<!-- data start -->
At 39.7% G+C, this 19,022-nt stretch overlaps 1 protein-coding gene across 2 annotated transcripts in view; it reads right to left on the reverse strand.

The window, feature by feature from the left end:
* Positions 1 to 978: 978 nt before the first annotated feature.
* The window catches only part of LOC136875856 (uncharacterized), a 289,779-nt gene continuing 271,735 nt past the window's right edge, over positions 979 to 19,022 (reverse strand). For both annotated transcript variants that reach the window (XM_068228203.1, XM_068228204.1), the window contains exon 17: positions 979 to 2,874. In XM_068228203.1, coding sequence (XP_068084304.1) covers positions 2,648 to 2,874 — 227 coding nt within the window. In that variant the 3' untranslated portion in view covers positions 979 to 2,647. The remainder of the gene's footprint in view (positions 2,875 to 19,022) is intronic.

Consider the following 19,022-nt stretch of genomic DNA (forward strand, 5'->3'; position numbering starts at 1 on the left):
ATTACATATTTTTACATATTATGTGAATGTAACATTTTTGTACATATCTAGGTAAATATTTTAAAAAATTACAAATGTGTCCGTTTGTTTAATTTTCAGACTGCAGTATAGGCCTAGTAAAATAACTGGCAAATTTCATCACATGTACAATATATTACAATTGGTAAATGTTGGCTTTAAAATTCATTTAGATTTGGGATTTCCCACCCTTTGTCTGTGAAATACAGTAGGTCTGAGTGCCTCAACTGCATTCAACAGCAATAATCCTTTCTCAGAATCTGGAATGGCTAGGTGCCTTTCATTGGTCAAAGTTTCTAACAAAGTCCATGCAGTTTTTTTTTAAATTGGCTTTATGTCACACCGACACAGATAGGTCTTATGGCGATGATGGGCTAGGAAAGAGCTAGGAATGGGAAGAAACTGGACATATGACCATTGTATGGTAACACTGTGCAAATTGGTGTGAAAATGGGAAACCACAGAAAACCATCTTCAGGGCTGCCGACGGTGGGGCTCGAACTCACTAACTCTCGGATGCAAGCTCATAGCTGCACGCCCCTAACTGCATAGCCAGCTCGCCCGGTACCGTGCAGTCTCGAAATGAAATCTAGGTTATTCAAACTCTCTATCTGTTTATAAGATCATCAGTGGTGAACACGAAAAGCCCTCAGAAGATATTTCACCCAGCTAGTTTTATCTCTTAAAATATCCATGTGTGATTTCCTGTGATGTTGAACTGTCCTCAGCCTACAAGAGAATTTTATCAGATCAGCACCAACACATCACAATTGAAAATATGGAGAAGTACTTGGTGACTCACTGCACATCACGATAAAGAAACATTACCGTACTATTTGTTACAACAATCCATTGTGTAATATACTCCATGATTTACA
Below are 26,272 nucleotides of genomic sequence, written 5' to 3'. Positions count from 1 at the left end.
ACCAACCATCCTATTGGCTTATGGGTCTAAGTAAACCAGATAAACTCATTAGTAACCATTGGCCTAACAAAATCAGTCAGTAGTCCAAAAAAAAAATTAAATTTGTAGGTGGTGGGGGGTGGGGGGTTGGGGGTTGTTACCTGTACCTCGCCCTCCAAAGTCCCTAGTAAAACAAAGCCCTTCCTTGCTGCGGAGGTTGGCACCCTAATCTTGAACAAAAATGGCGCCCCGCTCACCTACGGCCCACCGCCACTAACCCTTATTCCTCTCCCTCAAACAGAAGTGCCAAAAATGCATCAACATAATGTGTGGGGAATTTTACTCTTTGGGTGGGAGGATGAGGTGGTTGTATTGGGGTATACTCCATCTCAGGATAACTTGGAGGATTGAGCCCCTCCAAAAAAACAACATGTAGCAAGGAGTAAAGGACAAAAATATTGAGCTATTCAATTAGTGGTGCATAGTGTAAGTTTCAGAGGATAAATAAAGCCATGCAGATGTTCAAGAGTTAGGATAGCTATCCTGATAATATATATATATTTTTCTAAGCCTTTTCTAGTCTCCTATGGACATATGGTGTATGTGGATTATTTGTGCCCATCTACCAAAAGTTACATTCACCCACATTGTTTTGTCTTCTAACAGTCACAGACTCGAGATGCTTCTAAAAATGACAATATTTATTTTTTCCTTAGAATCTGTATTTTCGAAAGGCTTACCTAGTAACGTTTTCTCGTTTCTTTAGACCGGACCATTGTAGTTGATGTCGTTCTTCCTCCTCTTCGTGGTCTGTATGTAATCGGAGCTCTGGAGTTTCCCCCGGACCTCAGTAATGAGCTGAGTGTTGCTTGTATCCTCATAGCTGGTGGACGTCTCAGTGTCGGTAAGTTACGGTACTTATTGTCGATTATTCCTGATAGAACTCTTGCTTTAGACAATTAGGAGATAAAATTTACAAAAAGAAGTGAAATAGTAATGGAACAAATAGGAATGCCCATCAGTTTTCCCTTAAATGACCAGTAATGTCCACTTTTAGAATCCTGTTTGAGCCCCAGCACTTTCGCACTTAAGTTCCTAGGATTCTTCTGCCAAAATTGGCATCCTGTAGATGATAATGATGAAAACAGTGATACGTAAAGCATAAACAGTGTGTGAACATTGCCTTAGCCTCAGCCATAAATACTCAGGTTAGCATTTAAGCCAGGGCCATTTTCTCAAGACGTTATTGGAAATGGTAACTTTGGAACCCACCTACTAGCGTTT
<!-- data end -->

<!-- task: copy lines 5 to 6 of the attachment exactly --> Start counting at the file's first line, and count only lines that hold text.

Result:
Consider the following 19,022-nt stretch of genomic DNA (forward strand, 5'->3'; position numbering starts at 1 on the left):
ATTACATATTTTTACATATTATGTGAATGTAACATTTTTGTACATATCTAGGTAAATATTTTAAAAAATTACAAATGTGTCCGTTTGTTTAATTTTCAGACTGCAGTATAGGCCTAGTAAAATAACTGGCAAATTTCATCACATGTACAATATATTACAATTGGTAAATGTTGGCTTTAAAATTCATTTAGATTTGGGATTTCCCACCCTTTGTCTGTGAAATACAGTAGGTCTGAGTGCCTCAACTGCATTCAACAGCAATAATCCTTTCTCAGAATCTGGAATGGCTAGGTGCCTTTCATTGGTCAAAGTTTCTAACAAAGTCCATGCAGTTTTTTTTTAAATTGGCTTTATGTCACACCGACACAGATAGGTCTTATGGCGATGATGGGCTAGGAAAGAGCTAGGAATGGGAAGAAACTGGACATATGACCATTGTATGGTAACACTGTGCAAATTGGTGTGAAAATGGGAAACCACAGAAAACCATCTTCAGGGCTGCCGACGGTGGGGCTCGAACTCACTAACTCTCGGATGCAAGCTCATAGCTGCACGCCCCTAACTGCATAGCCAGCTCGCCCGGTACCGTGCAGTCTCGAAATGAAATCTAGGTTATTCAAACTCTCTATCTGTTTATAAGATCATCAGTGGTGAACACGAAAAGCCCTCAGAAGATATTTCACCCAGCTAGTTTTATCTCTTAAAATATCCATGTGTGATTTCCTGTGATGTTGAACTGTCCTCAGCCTACAAGAGAATTTTATCAGATCAGCACCAACACATCACAATTGAAAATATGGAGAAGTACTTGGTGACTCACTGCACATCACGATAAAGAAACATTACCGTACTATTTGTTACAACAATCCATTGTGTAATATACTCCATGATTTACA